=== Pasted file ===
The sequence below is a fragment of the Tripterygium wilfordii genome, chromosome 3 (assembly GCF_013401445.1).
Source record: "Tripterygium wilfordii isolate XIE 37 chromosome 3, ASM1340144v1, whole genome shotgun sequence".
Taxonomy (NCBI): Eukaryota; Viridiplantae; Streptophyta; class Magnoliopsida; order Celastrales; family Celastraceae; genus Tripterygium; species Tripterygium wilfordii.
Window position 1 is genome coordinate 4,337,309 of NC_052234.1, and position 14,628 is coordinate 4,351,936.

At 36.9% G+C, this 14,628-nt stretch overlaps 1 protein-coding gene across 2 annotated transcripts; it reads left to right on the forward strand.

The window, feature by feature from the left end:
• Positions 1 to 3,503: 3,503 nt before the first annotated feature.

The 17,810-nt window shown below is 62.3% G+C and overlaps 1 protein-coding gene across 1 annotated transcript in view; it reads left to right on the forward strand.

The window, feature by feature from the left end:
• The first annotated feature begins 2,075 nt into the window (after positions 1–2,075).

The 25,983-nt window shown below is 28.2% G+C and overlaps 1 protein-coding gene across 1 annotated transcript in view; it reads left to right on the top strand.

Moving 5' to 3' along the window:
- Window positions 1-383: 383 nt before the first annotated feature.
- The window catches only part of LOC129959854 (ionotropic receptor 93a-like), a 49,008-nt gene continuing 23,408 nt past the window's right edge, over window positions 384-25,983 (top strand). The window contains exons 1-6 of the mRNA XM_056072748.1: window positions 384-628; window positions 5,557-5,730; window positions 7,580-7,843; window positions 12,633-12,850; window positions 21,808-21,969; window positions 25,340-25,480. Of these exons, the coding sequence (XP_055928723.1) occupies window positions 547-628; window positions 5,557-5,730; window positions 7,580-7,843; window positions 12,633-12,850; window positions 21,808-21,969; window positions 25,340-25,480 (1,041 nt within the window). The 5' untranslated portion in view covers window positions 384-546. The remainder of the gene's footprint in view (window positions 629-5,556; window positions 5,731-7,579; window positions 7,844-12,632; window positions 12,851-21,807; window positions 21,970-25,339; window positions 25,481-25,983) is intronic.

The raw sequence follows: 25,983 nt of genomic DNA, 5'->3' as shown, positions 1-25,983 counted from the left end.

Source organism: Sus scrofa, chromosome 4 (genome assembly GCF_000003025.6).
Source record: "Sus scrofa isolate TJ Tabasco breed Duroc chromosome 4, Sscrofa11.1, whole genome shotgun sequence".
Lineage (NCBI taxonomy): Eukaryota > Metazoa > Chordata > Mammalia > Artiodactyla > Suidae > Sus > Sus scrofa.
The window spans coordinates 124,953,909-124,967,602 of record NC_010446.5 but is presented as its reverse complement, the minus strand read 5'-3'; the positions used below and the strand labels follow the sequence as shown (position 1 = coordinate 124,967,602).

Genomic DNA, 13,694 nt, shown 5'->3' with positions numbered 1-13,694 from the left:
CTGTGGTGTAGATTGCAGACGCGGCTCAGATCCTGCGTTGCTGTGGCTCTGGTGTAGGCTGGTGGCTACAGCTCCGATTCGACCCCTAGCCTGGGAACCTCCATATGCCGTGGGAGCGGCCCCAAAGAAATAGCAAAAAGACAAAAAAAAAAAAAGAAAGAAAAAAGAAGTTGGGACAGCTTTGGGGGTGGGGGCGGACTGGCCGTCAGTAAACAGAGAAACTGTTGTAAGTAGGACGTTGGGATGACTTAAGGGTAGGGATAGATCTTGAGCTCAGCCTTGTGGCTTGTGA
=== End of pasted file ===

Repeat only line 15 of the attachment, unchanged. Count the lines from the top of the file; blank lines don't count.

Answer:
The raw sequence follows: 25,983 nt of genomic DNA, 5'->3' as shown, positions 1-25,983 counted from the left end.